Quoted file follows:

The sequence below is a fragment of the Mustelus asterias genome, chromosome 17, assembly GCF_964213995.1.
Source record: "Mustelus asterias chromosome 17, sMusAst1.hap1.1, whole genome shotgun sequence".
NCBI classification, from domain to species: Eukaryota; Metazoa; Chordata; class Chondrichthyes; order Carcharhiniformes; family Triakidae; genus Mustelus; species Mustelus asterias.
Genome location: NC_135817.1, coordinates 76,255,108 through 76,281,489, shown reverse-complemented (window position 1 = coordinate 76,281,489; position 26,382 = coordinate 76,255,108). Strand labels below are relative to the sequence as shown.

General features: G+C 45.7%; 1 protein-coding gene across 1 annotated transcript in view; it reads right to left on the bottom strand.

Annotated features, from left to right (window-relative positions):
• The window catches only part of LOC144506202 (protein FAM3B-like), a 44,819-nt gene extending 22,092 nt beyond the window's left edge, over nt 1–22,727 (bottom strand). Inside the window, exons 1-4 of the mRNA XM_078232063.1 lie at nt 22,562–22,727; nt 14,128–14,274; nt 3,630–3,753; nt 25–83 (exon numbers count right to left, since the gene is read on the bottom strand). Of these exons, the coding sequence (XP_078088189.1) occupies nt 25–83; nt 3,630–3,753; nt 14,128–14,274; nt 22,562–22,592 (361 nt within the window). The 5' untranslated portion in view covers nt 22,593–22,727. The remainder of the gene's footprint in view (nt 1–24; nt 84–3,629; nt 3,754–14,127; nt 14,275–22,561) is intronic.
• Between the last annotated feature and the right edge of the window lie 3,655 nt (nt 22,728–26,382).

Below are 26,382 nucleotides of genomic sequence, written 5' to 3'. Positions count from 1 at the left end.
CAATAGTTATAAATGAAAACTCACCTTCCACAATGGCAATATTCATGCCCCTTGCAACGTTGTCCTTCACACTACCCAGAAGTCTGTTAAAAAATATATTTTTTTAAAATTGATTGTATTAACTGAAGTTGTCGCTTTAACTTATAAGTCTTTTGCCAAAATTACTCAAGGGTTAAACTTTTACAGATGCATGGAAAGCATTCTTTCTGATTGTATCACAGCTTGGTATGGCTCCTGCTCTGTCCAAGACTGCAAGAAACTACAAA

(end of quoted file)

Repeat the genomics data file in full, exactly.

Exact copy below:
The sequence below is a fragment of the Mustelus asterias genome, chromosome 17, assembly GCF_964213995.1.
Source record: "Mustelus asterias chromosome 17, sMusAst1.hap1.1, whole genome shotgun sequence".
NCBI classification, from domain to species: Eukaryota; Metazoa; Chordata; class Chondrichthyes; order Carcharhiniformes; family Triakidae; genus Mustelus; species Mustelus asterias.
Genome location: NC_135817.1, coordinates 76,255,108 through 76,281,489, shown reverse-complemented (window position 1 = coordinate 76,281,489; position 26,382 = coordinate 76,255,108). Strand labels below are relative to the sequence as shown.

General features: G+C 45.7%; 1 protein-coding gene across 1 annotated transcript in view; it reads right to left on the bottom strand.

Annotated features, from left to right (window-relative positions):
• The window catches only part of LOC144506202 (protein FAM3B-like), a 44,819-nt gene extending 22,092 nt beyond the window's left edge, over nt 1–22,727 (bottom strand). Inside the window, exons 1-4 of the mRNA XM_078232063.1 lie at nt 22,562–22,727; nt 14,128–14,274; nt 3,630–3,753; nt 25–83 (exon numbers count right to left, since the gene is read on the bottom strand). Of these exons, the coding sequence (XP_078088189.1) occupies nt 25–83; nt 3,630–3,753; nt 14,128–14,274; nt 22,562–22,592 (361 nt within the window). The 5' untranslated portion in view covers nt 22,593–22,727. The remainder of the gene's footprint in view (nt 1–24; nt 84–3,629; nt 3,754–14,127; nt 14,275–22,561) is intronic.
• Between the last annotated feature and the right edge of the window lie 3,655 nt (nt 22,728–26,382).

Below are 26,382 nucleotides of genomic sequence, written 5' to 3'. Positions count from 1 at the left end.
CAATAGTTATAAATGAAAACTCACCTTCCACAATGGCAATATTCATGCCCCTTGCAACGTTGTCCTTCACACTACCCAGAAGTCTGTTAAAAAATATATTTTTTTAAAATTGATTGTATTAACTGAAGTTGTCGCTTTAACTTATAAGTCTTTTGCCAAAATTACTCAAGGGTTAAACTTTTACAGATGCATGGAAAGCATTCTTTCTGATTGTATCACAGCTTGGTATGGCTCCTGCTCTGTCCAAGACTGCAAGAAACTACAAA